From what prosecutor Salsman said in court when she tried to get the appeal dismissed last October, it's clear the city is quite prepared to go ahead and put Brindi down. During that hearing, I listed off to the judge how many times and ways Halifax rejected my offers of reasonable alternatives that would have avoided every single court proceeding since 2008. 

Salsman's method of dealing with the truth was to say, in a tone of privileged position, she "hoped" he would not give any weight to what I said. Before she could finish he was already going right along with it, saying "Well, she hasn't provided any evidence for it," as if the very day before he hadn't assured me he'd give me time to gather and submit any evidence that became necessary - which was proper, as nobody had bothered to inform me about the hearing; I was there by sheer chance). 


Continuing, Salsman went into full smug: "And even if all that she says were true, m'Lord, why should we abandon our position?"



That mind-searing sentence is a perfect and chilling reply to the question of why Halifax and its lawyers have been so singularly ruthless in its pursuit of killing Brindi and, frankly, destroying me. 

What better proof is there that this whole life-destroying gambit was never about public safety, or animal control, truth, or justice? 


It was a shameless display of an ethos that goes against every principle espoused by the barristers society, laying bare the rock-hard, consistently merciless treatment of me and Brindi at every turn. Manipulating fact and fiction, exploiting every trick in the book to defeat an unworthy opponent - a dog that never bit anybody and a woman who foolishly believed the truth meant something. Salsman roundly dismisses  as "irrelevant" any and all contrasts to routine animal control decisions - of course; it clearly shows the lack of merit in her position.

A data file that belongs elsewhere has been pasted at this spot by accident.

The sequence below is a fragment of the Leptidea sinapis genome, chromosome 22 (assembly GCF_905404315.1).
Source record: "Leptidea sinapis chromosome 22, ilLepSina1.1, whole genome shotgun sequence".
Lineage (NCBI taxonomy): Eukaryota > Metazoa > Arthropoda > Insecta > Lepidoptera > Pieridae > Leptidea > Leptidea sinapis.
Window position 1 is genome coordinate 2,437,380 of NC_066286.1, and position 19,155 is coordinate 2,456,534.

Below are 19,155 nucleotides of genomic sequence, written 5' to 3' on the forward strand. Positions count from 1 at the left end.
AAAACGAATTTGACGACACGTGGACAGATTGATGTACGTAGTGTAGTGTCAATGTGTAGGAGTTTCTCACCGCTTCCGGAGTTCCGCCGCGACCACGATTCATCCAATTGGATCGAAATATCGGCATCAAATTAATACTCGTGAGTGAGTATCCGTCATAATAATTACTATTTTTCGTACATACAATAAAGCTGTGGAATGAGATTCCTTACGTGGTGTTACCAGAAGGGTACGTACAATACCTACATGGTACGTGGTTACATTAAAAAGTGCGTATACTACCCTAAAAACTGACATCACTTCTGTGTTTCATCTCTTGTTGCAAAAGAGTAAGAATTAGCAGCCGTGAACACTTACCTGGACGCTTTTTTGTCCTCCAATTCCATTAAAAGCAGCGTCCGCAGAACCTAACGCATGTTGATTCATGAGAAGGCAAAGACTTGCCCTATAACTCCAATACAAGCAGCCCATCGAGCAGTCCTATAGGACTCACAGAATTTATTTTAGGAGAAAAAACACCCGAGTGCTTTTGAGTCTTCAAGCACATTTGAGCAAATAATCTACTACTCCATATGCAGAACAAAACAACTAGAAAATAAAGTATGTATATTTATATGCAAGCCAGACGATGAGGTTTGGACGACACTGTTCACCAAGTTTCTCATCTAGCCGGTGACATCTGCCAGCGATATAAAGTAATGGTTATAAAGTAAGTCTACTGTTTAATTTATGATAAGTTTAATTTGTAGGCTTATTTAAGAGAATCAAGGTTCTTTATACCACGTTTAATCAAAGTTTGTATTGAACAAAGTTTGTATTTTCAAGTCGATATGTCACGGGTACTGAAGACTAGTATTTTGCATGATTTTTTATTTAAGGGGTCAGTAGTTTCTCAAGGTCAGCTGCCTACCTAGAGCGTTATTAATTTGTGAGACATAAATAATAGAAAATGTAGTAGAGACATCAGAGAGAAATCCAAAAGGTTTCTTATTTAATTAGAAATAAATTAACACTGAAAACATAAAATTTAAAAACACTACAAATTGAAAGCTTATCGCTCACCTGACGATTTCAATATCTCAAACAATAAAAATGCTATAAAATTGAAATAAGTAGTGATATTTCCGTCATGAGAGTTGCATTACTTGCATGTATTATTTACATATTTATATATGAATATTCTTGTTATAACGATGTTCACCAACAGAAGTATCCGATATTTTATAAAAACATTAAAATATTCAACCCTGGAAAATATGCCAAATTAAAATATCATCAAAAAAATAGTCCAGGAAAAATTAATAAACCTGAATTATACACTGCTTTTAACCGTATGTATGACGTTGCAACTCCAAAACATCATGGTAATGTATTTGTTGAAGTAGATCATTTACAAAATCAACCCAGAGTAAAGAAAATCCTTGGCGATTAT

"Why should we abandon our position?" is a justification for a trajectory of conduct that has abandoned all reason. It is plain abuse of the law, of authority, of the truth, that left me feeling sick to my core. 


The decision to withhold assessment results from the public - before even scheduling an assessment - is consistent with this Kafkaesque mentality. 


With five years of positive assessments, faking a negative assessment is out of the question, and disclosing positive results would force them to adopt Brindi. Better to act like a small child who believes if it covers its eyes, it's invisible. Nothing is more childish than to attempt secrecy when the truth is plain to see. The secrecy merely confirms it.


So I am stuck with the impossible task of applying for a second appeal. I have no problem admitting  I have no stomach for another bout of torture. I don't know who I am anymore; my real life is long since a feeble memory. I have no stomach for even finding out how to do the appeal.


____________ 

And me? I suspect even Kafka would find this hard to believe. Since 2011, l live in perpetual fear that HRM will seize my house and property and sell it off. It's a genuine and present threat, orchestrated through calculated sidestepping and distortion of fact, procedure, and law. Power. The same wintry day in 2010 they evicted me (my deceased father's birthday), they put up a fence around my house as soon as I was no longer in sight. This was to create a false impression that it was somehow so dangerous and kids could get hurt cutting through my property.